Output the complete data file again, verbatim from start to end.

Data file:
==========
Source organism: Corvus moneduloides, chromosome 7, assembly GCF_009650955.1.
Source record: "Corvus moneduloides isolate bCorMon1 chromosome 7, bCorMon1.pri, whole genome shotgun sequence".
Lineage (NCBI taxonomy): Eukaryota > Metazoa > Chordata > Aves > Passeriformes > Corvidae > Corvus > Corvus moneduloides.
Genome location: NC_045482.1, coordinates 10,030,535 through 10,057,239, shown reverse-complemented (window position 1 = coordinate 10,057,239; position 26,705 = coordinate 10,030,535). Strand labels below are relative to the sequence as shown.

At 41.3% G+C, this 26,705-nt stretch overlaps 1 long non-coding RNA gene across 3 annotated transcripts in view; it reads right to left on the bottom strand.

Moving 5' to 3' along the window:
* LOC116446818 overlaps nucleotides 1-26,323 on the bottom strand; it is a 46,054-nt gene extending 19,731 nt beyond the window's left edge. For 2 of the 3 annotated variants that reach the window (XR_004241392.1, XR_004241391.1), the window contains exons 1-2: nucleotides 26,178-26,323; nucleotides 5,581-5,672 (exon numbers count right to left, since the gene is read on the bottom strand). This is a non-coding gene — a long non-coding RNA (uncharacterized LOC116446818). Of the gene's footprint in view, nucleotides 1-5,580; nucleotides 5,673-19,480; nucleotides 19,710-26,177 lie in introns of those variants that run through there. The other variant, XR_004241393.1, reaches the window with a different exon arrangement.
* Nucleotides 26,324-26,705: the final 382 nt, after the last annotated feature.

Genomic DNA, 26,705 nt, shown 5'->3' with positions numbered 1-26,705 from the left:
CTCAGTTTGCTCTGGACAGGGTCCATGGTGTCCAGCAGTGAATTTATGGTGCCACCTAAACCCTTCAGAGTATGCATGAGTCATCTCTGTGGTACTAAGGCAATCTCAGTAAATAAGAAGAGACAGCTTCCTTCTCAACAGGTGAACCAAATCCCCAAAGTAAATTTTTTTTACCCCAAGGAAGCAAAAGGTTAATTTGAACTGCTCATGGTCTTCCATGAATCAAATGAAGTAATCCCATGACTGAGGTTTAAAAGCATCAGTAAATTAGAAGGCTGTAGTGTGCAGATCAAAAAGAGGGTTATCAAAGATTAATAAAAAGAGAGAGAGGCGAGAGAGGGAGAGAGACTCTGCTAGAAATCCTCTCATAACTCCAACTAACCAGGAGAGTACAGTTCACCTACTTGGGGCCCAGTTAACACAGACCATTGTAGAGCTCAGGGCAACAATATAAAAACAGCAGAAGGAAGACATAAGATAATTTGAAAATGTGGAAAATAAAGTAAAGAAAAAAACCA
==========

Source organism: Corvus moneduloides, chromosome 7, assembly GCF_009650955.1.
Source record: "Corvus moneduloides isolate bCorMon1 chromosome 7, bCorMon1.pri, whole genome shotgun sequence".
Lineage (NCBI taxonomy): Eukaryota > Metazoa > Chordata > Aves > Passeriformes > Corvidae > Corvus > Corvus moneduloides.
Genome location: NC_045482.1, coordinates 10,030,535 through 10,057,239, shown reverse-complemented (window position 1 = coordinate 10,057,239; position 26,705 = coordinate 10,030,535). Strand labels below are relative to the sequence as shown.

At 41.3% G+C, this 26,705-nt stretch overlaps 1 long non-coding RNA gene across 3 annotated transcripts in view; it reads right to left on the bottom strand.

Moving 5' to 3' along the window:
* LOC116446818 overlaps nucleotides 1-26,323 on the bottom strand; it is a 46,054-nt gene extending 19,731 nt beyond the window's left edge. For 2 of the 3 annotated variants that reach the window (XR_004241392.1, XR_004241391.1), the window contains exons 1-2: nucleotides 26,178-26,323; nucleotides 5,581-5,672 (exon numbers count right to left, since the gene is read on the bottom strand). This is a non-coding gene — a long non-coding RNA (uncharacterized LOC116446818). Of the gene's footprint in view, nucleotides 1-5,580; nucleotides 5,673-19,480; nucleotides 19,710-26,177 lie in introns of those variants that run through there. The other variant, XR_004241393.1, reaches the window with a different exon arrangement.
* Nucleotides 26,324-26,705: the final 382 nt, after the last annotated feature.

Genomic DNA, 26,705 nt, shown 5'->3' with positions numbered 1-26,705 from the left:
CTCAGTTTGCTCTGGACAGGGTCCATGGTGTCCAGCAGTGAATTTATGGTGCCACCTAAACCCTTCAGAGTATGCATGAGTCATCTCTGTGGTACTAAGGCAATCTCAGTAAATAAGAAGAGACAGCTTCCTTCTCAACAGGTGAACCAAATCCCCAAAGTAAATTTTTTTTACCCCAAGGAAGCAAAAGGTTAATTTGAACTGCTCATGGTCTTCCATGAATCAAATGAAGTAATCCCATGACTGAGGTTTAAAAGCATCAGTAAATTAGAAGGCTGTAGTGTGCAGATCAAAAAGAGGGTTATCAAAGATTAATAAAAAGAGAGAGAGGCGAGAGAGGGAGAGAGACTCTGCTAGAAATCCTCTCATAACTCCAACTAACCAGGAGAGTACAGTTCACCTACTTGGGGCCCAGTTAACACAGACCATTGTAGAGCTCAGGGCAACAATATAAAAACAGCAGAAGGAAGACATAAGATAATTTGAAAATGTGGAAAATAAAGTAAAGAAAAAAACCA